Dr. Cathlin Fitzgerald is a Physical Therapist, Running Consultant, and Certified Strength and Conditioning Specialist at New York Custom Physical Therapy in New York City. New York Custom Physical Therapy is a Wellness Partner to the Dashing Whippets Running Team, and can be reached at (212) 682-7860, or www.nycustompt.com
Core strength is critical for running efficiency and performance. This something we have heard repeated over and over in different platforms—from doctors, elite runners, us physical therapists, magazines and websites… and the list goes on. Even with all of this exposure, it is not something that runners tend to give a lot of priority. I think this is because there is a lack of understanding of how exactly the core works in relation to running. Once the “why” is understood, it becomes motivating.
So, what is “the core?”
First, let’s address the #1 misconception: the core is NOT your six pack!
The “six pack”, or rectus abdominus, is a superficial muscle that participates in movement of the body. “The core” refers to smaller, deeper stabilizing muscles. Specifically the transversus abdominus, multifidi and paraspinals, diaphragm, pelvic floor, and oblique muscles. These form a 3D cylindrical shape in the torso; transversus abdominus is the front, multifidi and paraspinals are the back, diaphragm is the top, pelvic floor is the bottom, and obliques are the sides. So when you are told that you need to work on your core, these are the muscles that need to be targeted.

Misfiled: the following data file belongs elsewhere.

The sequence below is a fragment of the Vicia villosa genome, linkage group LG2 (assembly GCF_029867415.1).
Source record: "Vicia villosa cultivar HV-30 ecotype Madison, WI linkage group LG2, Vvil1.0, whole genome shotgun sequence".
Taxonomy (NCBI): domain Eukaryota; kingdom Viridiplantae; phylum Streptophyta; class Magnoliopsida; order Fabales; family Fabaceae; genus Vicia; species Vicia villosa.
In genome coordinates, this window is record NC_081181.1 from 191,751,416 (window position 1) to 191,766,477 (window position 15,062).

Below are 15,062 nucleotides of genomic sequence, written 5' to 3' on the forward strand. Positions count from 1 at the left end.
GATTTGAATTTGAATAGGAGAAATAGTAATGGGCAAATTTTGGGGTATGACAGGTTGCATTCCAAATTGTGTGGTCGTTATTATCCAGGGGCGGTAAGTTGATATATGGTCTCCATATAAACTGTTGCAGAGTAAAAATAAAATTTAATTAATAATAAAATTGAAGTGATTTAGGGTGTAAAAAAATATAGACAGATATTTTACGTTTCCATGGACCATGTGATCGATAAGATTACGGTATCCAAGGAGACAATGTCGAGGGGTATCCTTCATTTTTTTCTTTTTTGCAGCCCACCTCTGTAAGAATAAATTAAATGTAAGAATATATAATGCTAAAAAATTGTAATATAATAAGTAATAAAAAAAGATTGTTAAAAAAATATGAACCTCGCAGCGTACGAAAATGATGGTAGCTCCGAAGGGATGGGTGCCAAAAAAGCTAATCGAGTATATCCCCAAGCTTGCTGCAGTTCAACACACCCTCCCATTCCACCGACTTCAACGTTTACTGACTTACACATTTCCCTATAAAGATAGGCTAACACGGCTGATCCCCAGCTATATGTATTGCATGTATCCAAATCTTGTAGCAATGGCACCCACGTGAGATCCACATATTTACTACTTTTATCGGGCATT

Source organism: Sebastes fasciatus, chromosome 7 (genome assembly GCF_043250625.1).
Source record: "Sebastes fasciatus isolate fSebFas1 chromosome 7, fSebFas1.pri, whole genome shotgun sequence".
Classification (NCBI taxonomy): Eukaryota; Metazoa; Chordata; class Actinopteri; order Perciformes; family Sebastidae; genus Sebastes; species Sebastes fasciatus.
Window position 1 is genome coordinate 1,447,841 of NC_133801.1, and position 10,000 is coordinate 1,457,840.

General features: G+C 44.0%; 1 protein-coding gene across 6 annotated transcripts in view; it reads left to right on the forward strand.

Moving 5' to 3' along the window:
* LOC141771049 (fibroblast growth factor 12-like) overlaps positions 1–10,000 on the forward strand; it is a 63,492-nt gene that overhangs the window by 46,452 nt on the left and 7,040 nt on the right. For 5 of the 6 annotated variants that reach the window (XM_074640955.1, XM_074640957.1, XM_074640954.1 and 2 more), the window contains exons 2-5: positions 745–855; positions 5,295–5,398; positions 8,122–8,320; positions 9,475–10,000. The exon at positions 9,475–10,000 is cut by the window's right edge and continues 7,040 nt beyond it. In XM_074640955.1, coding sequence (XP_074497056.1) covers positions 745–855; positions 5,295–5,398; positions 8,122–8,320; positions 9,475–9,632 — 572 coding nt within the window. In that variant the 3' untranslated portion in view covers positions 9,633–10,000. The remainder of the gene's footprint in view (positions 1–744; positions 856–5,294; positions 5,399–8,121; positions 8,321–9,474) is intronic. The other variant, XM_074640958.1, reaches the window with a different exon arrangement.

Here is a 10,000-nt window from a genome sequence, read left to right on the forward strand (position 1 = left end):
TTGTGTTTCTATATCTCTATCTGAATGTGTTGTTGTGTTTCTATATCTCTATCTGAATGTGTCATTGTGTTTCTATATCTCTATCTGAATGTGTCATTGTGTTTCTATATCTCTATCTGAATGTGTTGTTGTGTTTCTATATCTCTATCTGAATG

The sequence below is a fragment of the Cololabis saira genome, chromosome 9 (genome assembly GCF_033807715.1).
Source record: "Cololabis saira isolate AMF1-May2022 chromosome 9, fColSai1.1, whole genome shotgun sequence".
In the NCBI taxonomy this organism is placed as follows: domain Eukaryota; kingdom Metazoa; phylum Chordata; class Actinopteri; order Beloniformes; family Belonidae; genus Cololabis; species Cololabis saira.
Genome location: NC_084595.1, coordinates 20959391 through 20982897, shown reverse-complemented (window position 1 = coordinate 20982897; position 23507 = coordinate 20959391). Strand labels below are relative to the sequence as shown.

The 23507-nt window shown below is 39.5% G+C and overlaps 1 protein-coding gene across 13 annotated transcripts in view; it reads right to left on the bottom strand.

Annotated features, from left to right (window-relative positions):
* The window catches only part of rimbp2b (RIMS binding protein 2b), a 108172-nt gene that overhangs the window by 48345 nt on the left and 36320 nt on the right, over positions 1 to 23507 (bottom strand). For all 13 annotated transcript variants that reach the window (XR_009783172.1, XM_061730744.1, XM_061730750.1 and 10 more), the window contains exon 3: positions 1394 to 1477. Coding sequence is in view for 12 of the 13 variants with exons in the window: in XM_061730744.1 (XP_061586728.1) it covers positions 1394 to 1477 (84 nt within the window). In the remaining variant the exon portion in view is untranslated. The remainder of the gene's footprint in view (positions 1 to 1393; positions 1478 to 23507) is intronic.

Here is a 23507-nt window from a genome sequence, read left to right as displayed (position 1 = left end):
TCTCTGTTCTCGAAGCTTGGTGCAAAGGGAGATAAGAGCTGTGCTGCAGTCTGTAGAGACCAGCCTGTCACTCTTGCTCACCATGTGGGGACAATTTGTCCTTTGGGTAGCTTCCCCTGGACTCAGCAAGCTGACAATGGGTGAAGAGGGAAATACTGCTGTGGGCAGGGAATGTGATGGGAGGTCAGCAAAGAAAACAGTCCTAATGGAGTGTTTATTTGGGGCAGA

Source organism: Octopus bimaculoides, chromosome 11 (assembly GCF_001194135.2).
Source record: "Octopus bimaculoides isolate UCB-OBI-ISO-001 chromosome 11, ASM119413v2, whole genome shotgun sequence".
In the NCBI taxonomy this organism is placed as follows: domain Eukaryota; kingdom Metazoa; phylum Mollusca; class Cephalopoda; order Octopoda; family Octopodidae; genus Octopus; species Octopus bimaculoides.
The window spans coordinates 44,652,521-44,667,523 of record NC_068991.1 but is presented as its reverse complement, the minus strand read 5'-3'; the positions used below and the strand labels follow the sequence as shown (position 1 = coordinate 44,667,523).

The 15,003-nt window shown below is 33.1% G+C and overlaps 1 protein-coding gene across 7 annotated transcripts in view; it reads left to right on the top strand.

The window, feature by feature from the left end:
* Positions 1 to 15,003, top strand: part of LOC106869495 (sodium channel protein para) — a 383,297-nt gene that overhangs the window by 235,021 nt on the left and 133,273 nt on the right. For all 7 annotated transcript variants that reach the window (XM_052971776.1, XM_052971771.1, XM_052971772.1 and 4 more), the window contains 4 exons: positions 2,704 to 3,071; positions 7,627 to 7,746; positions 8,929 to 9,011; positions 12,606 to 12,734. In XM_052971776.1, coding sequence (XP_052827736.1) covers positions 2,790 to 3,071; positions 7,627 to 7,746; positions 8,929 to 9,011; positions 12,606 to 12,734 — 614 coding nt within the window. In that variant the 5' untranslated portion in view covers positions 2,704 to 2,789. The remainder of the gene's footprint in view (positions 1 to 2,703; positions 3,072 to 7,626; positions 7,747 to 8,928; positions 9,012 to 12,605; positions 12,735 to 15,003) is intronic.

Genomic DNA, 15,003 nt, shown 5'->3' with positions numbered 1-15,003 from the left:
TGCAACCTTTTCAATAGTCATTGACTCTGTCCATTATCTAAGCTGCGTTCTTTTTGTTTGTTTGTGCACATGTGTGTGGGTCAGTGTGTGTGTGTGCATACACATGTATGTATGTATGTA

(continue reading “why is this important?” after the image)
And why is this important? What do these little muscles have to do with running?
We are always looking to improve performance, and this often includes addressing running inefficiencies and improving running economy. A strong core with good motor control allows power to be transferred through the body with minimal dissipation. If the core is weak a lot of power, or energy, will be lost in the torso.
This can be observed in a variety of ways when watching someone run, but a few examples include excessive twisting through the torso and extension maintained in the low back. And when you have to create power/energy instead of transferring it, performance declines. What’s even worse is that running mechanics can be altered in order to compensate for core weakness, increasing the runner’s risk of injury!
Now that you understand WHY it is necessary to maintain good core strength, the next step is to learn specific exercises targeting the “core” muscles. Coming soon!